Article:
Tuesday, June 16, 2009

Book 65: Carrie

Carrie by Stephen King

The back of the novel described this as a horrifying tale. It’s hard to be truly horrified or scared by a story that has since become so famous as a novel and in its film version that everyone knows the story. Having read several Stephen King novels, it is definitely easy to tell that this is his first. I liked the way he interspersed the story with reports from later on, inserting excerpts of books that have been written on the subject of Carrie White and the event. Obviously, even if I didn’t know the ending ahead of time (granted, I’d seen the movie so the ending I knew was slightly different from the novel ending which was much more destructive), I would have had a lot of foreshadowing and foreboding although without foreknowledge it probably would have helped build the tension.

As I said, it is obvious that this is King’s first novel. He used parentheses to denote thoughts which I didn’t really like that much. He also messed up a few minor details as far as time line such as when Carrie’s mom said, “I was going to kill you but Ralph wouldn’t let me” when it had long been established that Carrie’s father died before her birth.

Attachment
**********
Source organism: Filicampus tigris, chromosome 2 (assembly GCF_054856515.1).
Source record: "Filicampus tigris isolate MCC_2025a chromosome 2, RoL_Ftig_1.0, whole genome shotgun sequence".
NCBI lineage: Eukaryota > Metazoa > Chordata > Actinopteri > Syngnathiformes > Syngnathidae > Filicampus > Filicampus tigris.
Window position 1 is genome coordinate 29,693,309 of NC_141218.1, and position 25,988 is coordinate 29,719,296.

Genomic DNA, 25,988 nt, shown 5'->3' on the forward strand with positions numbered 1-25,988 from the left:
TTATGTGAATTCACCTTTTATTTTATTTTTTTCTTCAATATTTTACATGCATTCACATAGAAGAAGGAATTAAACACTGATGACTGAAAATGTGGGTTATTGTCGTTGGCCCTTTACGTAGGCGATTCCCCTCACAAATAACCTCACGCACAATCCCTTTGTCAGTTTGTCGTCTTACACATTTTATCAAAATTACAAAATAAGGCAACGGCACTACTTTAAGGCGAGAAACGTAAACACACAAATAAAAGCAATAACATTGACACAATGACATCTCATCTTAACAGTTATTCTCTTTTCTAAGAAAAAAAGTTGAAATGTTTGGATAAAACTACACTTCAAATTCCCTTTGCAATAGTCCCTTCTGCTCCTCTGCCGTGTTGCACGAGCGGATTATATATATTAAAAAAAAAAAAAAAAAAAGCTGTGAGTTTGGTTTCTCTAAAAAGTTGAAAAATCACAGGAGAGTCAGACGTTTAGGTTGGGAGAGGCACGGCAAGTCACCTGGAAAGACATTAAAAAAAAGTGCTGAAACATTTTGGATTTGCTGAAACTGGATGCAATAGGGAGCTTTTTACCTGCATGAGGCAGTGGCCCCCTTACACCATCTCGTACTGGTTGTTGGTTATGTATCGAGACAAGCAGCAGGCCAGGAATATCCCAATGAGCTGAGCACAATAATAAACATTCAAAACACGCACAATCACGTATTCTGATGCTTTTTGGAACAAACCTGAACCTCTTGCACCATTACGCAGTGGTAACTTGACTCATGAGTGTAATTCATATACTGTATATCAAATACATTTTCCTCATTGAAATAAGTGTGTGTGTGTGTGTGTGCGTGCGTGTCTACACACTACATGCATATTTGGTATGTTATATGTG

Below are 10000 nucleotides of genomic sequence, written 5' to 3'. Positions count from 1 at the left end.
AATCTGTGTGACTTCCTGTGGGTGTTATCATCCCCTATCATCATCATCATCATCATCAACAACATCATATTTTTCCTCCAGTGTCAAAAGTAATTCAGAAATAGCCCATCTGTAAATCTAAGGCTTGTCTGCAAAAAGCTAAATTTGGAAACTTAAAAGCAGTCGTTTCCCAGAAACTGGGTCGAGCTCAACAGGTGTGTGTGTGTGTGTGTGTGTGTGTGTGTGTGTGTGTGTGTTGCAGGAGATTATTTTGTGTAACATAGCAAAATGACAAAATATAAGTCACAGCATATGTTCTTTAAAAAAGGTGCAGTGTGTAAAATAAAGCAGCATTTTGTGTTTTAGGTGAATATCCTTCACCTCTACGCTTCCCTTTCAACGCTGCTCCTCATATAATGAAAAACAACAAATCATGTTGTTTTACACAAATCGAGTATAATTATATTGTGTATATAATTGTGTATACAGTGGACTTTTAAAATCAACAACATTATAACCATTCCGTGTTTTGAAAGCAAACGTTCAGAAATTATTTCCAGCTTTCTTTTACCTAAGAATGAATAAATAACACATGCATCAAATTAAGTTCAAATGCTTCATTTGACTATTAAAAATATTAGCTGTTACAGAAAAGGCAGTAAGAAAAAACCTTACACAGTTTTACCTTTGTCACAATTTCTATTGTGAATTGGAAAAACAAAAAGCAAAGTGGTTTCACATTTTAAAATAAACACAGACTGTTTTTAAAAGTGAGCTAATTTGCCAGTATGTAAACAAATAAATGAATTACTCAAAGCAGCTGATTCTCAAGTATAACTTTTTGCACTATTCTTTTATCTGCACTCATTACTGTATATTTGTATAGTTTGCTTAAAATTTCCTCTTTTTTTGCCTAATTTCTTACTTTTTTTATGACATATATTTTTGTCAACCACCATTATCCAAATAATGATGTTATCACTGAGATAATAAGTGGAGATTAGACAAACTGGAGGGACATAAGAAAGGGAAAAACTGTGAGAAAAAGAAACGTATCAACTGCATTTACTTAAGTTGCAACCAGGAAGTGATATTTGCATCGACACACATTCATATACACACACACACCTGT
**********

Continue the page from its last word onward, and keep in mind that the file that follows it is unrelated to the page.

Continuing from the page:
I know there has been much criticism of King and misogyny, especially in this novel. Given that this was written in the ‘70s, I’m not sure if King is any worse than anyone of his contemporaries may have been. He does describe teenage girls as vicious, and much worse when it comes to tormenting a misfit than boys and also makes comments about how menstruation brings out the worst in women, which I think is bullshit. Carrie was incredibly conflicted, both hating and loving her mother. She desperately wants out of the life she has but doesn’t know how. When she first discovers her powers she seems ready to use them for destructive purposes very early – when she is afraid that her date might not show up, her first response is that she will tear up the house. Perhaps King was simply using this to demonstrate how much built up rage Carrie had suppressed just waiting for that final straw to push her over the edge. For the most part, King turns Carrie into a victim of her upbringing and her surroundings – her mother was crazy (how very Freudian – let’s blame the mom), and the children tormented her, often due to things her mother had forced her to do. I think that part is rather accurately done, the way group mentality and conformity cause help lead to Carrie’s isolation and outsider status. However, while it is easy to feel pity for Carrie, she isn’t necessarily a very likable character – however, as said before, who can blame her for having an “I’ll show them” kind of attitude after years of abuse?

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